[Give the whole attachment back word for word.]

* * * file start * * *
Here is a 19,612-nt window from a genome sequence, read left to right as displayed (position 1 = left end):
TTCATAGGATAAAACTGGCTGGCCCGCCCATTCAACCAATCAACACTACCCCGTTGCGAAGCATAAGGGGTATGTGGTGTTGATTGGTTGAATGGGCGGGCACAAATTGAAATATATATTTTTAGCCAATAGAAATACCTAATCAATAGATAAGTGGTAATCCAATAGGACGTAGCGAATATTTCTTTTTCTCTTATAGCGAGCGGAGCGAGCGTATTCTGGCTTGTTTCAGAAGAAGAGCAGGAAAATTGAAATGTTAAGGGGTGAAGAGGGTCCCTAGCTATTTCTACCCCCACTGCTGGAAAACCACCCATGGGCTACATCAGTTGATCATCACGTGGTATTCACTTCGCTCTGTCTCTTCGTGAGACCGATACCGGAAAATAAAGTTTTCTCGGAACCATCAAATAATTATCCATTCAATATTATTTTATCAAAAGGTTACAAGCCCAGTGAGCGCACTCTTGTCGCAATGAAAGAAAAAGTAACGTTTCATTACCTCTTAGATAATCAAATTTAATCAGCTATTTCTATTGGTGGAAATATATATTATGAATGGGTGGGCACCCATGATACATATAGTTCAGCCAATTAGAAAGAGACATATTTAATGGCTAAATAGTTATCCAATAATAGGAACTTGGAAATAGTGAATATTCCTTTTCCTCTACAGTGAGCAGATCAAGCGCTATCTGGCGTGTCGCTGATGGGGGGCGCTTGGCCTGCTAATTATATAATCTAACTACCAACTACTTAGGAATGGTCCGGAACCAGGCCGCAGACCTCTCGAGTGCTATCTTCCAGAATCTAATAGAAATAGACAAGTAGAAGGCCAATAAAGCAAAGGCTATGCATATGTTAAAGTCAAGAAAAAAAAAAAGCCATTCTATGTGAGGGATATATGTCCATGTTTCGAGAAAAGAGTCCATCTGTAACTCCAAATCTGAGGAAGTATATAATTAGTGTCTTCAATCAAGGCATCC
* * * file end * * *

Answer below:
Here is a 19,612-nt window from a genome sequence, read left to right as displayed (position 1 = left end):
TTCATAGGATAAAACTGGCTGGCCCGCCCATTCAACCAATCAACACTACCCCGTTGCGAAGCATAAGGGGTATGTGGTGTTGATTGGTTGAATGGGCGGGCACAAATTGAAATATATATTTTTAGCCAATAGAAATACCTAATCAATAGATAAGTGGTAATCCAATAGGACGTAGCGAATATTTCTTTTTCTCTTATAGCGAGCGGAGCGAGCGTATTCTGGCTTGTTTCAGAAGAAGAGCAGGAAAATTGAAATGTTAAGGGGTGAAGAGGGTCCCTAGCTATTTCTACCCCCACTGCTGGAAAACCACCCATGGGCTACATCAGTTGATCATCACGTGGTATTCACTTCGCTCTGTCTCTTCGTGAGACCGATACCGGAAAATAAAGTTTTCTCGGAACCATCAAATAATTATCCATTCAATATTATTTTATCAAAAGGTTACAAGCCCAGTGAGCGCACTCTTGTCGCAATGAAAGAAAAAGTAACGTTTCATTACCTCTTAGATAATCAAATTTAATCAGCTATTTCTATTGGTGGAAATATATATTATGAATGGGTGGGCACCCATGATACATATAGTTCAGCCAATTAGAAAGAGACATATTTAATGGCTAAATAGTTATCCAATAATAGGAACTTGGAAATAGTGAATATTCCTTTTCCTCTACAGTGAGCAGATCAAGCGCTATCTGGCGTGTCGCTGATGGGGGGCGCTTGGCCTGCTAATTATATAATCTAACTACCAACTACTTAGGAATGGTCCGGAACCAGGCCGCAGACCTCTCGAGTGCTATCTTCCAGAATCTAATAGAAATAGACAAGTAGAAGGCCAATAAAGCAAAGGCTATGCATATGTTAAAGTCAAGAAAAAAAAAAAGCCATTCTATGTGAGGGATATATGTCCATGTTTCGAGAAAAGAGTCCATCTGTAACTCCAAATCTGAGGAAGTATATAATTAGTGTCTTCAATCAAGGCATCC